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Aldermen ask for stronger inclusionary housing plan

Evanston aldermen tonight said they liked the stronger inclusionary housing ordinance drafted over two years ago by the city’s Housing Commission better than the milder version prepared by city staff.

So they asked the staff to come up with a new draft incorporating the stronger provisions.

Alderman Edmund Moran, 6th Ward, said the staff proposal would not really be inclusionary, because developers could meet their affordablity burden by paying a fee, rather than including affordable units in their projects.

Alderman Cheryl Wollin, 1st Ward, said the staff’s proposed $63,000 fee in lieu of building an affordable unit was far too low.

Sue Cooney of the North Shore Barrington Association of Realtors said the council should offer developers incentives, such as density bonuses or a reduction in parking requirements, if they’re going to impose the affordable housing requirement.

But Alderman Steve Bernstein, 4th Ward, said “We’re already giving away height and density. Now is the time we can say to the developers to provide something in return. As long as we let the developers figure out a definite number for what they’re projects will cost, they’ll make a determination about whether to come or not based on that bottom line.”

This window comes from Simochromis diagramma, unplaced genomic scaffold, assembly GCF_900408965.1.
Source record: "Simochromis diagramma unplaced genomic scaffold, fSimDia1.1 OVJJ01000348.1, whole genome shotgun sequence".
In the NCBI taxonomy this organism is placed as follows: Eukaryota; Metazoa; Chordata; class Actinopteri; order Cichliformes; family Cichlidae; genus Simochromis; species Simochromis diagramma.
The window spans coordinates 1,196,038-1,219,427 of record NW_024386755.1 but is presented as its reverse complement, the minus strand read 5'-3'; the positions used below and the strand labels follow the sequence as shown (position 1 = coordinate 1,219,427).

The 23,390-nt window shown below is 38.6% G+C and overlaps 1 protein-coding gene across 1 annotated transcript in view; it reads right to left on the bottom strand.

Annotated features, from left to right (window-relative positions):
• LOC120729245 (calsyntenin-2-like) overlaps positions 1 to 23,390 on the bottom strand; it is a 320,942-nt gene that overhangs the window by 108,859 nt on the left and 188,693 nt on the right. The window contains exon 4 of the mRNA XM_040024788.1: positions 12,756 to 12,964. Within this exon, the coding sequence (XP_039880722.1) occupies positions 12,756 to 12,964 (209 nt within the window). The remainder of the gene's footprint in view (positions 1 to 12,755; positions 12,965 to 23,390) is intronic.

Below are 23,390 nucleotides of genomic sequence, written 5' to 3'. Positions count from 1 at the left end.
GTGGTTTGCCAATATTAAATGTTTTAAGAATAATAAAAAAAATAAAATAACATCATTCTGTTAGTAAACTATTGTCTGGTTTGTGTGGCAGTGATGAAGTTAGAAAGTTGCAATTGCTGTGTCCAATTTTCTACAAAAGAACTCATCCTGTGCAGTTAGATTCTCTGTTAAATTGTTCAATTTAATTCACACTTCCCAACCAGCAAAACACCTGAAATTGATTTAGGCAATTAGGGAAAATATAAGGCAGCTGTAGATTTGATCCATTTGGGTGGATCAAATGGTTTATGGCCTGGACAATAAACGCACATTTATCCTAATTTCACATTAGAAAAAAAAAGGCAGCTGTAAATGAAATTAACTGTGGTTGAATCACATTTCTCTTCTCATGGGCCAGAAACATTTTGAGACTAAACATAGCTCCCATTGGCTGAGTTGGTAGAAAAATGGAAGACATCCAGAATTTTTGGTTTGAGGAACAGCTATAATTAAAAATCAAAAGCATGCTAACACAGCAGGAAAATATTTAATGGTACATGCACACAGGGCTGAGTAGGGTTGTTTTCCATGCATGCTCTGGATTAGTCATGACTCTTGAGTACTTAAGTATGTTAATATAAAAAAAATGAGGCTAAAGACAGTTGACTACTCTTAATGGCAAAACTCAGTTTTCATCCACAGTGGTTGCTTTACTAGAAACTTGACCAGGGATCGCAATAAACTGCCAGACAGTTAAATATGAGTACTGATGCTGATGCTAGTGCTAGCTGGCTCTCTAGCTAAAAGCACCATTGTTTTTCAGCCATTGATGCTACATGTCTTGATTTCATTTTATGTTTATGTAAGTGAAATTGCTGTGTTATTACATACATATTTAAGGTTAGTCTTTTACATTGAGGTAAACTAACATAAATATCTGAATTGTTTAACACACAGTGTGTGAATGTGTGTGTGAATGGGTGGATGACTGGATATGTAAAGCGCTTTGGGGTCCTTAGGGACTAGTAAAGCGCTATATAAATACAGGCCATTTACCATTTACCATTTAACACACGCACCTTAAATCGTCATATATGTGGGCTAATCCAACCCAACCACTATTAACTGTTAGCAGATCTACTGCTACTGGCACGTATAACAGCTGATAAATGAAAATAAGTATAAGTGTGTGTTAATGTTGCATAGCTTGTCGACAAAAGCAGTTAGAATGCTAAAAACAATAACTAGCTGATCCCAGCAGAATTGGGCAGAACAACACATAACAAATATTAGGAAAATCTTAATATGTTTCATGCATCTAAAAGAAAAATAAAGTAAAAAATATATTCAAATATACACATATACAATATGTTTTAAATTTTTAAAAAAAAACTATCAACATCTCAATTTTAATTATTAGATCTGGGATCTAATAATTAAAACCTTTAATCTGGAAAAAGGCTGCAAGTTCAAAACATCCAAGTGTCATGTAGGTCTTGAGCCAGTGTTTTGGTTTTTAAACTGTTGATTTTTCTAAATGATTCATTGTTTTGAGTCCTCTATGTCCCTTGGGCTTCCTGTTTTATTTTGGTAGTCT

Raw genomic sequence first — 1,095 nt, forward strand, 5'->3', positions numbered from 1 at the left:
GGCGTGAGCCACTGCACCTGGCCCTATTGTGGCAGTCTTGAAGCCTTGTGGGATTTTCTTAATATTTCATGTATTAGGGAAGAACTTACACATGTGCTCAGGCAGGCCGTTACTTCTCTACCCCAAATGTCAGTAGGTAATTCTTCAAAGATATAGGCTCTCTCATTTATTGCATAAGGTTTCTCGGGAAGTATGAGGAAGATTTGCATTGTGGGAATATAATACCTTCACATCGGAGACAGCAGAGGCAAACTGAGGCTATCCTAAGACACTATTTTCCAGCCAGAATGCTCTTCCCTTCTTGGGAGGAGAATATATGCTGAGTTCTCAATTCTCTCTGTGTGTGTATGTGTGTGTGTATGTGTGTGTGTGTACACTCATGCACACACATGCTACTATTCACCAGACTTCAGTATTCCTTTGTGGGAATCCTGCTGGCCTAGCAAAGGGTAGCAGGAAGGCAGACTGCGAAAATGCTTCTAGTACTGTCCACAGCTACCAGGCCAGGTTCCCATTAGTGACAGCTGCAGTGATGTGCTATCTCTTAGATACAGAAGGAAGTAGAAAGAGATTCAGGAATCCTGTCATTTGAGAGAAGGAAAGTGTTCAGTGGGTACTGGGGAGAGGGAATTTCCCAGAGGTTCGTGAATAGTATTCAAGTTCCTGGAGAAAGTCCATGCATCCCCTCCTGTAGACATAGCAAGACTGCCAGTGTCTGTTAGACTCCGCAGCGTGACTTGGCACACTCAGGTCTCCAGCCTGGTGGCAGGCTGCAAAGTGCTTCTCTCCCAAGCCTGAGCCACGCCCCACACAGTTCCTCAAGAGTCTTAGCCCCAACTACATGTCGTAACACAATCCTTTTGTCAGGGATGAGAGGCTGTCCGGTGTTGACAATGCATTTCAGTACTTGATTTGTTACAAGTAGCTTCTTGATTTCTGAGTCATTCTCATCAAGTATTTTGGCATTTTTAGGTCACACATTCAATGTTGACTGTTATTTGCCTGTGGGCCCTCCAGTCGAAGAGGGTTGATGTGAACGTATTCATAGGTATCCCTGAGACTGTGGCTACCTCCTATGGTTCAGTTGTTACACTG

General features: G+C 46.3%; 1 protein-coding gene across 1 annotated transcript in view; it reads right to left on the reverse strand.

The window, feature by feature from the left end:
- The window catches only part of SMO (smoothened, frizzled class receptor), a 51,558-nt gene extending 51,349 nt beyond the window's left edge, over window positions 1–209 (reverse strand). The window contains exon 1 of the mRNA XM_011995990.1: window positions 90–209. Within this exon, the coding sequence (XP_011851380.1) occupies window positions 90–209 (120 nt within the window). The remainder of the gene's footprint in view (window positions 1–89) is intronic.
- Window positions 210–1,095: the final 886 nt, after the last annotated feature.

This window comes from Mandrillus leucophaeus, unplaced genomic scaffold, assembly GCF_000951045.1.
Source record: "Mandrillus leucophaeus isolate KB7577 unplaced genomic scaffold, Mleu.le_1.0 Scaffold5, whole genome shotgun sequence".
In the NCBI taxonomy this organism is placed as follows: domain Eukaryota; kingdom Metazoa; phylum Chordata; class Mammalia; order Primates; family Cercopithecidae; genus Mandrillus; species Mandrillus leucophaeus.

Several aldermen said they believe the 15 year affordability control period in the staff proposal was far too short, and that the council should consider requiring the units to be kept affordable in perpetuity.

However, some aldermen said some aspects of the staff proposal go too far.

Alderman Ann Rainey, 8th Ward, said she couldn’t support the ordinance if, as the staff proposed, it applied to rental housing. She said construction of new rental housing is already too challenging financially to place additional burdens on it.

And she said adopting an ordinance that covered condo conversions, as staff has suggested for a companion measure, “is the biggest mistake we could make.”

Alderman Elizabeth Tisdahl, 7th Ward, said that would increase costs for the buyers of converted condos, “and those are exactly the people we should be trying to help.”

The city’s legal staff has argued that including new rental construction and condo conversions as well a new condo projects is needed to avoid challenges to the ordinance on equal protection grounds.

Ald. Rainey proposed that the council consider asking voters to raise the real estate transfer tax by $1 from its current $5 per $1000 of sale price level as an additional way to fund affordable housing.

“It would be very interesting to see if the community at large supports affordable housing with the same verve and energy that the people who come to our meetings do,” she said.

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